Chest X-Rays Often Wrong About Lung Cancer
The majority of abnormal findings prove to be false positives, study finds
WEDNESDAY, Dec. 21, 2005 (HealthDay News) -- While chest X-rays can detect early lung cancer, they can also produce many false positive results, a new study finds.
Researchers at the U.S. National Cancer Institute analyzed data from the Prostate, Lung, Colorectal and Ovarian Cancer Screening Trial. Of the more than 67,000 people who received a baseline chest X-ray when they entered the trial, nearly 6,000 -- close to 9 percent -- had abnormal results that required follow-up.
After further tests, just 126 (2.1 percent) of those with abnormal chest X-rays were diagnosed with lung cancer within 12 months of their initial chest X-ray. Of the lung cancers that were detected, 44 percent were stage I. Patients with stage I lung cancer are considered good candidates for surgery.
"The positive predictive value (of chest X-rays) was low. That means that there were a lot of false positives on the initial X-rays. If you get a positive result from a chest X-ray, the message is 'don't panic,'" Dr. Christine Berg, the NCI investigator leading the trial, said in a prepared statement.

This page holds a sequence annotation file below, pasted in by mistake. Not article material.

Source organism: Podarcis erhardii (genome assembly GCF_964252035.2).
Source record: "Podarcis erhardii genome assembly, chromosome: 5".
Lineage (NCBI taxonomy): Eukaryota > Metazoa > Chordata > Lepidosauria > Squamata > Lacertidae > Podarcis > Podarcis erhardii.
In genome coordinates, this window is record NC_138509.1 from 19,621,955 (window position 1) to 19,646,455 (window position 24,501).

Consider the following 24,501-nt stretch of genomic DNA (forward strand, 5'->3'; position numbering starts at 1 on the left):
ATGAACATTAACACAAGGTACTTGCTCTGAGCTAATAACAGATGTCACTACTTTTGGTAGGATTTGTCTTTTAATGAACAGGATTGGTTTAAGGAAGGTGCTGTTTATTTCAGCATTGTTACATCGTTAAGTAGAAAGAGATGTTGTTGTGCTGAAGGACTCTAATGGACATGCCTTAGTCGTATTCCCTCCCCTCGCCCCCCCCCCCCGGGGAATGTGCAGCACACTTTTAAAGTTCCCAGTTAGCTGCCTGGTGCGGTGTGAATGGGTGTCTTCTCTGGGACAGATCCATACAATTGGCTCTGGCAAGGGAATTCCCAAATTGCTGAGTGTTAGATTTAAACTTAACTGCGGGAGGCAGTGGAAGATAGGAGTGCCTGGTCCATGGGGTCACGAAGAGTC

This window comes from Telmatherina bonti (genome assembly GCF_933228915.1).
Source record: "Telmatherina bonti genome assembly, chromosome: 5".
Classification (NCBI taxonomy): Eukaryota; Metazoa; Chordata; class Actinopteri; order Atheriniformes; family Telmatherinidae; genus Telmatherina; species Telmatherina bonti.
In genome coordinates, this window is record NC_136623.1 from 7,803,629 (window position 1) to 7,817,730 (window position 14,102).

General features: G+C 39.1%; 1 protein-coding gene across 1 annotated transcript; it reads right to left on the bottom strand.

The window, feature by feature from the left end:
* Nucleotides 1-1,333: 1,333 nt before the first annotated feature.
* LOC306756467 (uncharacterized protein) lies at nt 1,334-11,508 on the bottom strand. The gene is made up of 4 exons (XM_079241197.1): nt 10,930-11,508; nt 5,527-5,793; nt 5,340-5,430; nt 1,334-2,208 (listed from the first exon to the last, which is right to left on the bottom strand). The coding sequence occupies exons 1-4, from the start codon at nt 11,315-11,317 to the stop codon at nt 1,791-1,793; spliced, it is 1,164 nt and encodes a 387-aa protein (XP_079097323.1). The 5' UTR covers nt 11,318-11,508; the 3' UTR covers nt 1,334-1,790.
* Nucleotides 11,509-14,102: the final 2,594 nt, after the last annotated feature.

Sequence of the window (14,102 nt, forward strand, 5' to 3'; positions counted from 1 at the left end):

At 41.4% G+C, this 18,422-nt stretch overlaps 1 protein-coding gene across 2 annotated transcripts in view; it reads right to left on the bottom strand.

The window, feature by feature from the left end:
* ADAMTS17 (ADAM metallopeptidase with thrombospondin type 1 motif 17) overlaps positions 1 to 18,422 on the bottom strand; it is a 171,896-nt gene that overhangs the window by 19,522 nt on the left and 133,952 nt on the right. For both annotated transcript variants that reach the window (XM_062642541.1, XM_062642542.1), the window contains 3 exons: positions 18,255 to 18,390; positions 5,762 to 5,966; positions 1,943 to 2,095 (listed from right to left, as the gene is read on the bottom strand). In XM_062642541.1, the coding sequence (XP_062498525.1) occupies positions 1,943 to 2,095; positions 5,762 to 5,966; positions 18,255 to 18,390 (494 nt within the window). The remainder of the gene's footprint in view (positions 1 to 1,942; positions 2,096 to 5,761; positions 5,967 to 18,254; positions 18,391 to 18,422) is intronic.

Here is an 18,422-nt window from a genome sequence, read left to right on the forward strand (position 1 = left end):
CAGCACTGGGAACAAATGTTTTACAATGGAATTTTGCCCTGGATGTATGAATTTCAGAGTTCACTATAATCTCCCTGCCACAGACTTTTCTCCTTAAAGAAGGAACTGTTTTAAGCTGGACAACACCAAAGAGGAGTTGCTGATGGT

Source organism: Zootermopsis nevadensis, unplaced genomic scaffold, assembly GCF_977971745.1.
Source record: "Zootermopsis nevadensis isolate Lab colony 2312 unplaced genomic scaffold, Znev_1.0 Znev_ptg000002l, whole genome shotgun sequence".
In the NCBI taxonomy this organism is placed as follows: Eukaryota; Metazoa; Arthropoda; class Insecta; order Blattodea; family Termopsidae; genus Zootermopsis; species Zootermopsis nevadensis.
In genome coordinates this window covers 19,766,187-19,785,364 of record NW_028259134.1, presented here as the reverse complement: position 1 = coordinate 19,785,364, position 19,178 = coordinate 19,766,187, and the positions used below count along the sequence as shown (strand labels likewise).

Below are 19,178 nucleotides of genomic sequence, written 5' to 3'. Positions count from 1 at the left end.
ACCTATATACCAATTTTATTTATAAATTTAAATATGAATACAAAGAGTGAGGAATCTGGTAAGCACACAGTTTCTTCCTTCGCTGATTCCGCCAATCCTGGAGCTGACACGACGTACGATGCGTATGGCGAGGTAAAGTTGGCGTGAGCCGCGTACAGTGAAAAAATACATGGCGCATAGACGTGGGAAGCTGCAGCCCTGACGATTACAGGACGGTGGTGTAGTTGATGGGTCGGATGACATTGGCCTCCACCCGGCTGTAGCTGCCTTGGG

She noted that tissue variations and other benign factors can appear as tumors on X-rays.
"The rate of early cancer detection was better than what we see in the general community. But it remains to be seen if that translates into a mortality benefit. It is too early to make any recommendations regarding chest X-rays as a lung cancer screening tool in the general population," Berg said.
The findings are reported in the Dec. 21 issue of the Journal of the National Cancer Institute.
The American Cancer Society has more about early detection of lung cancer.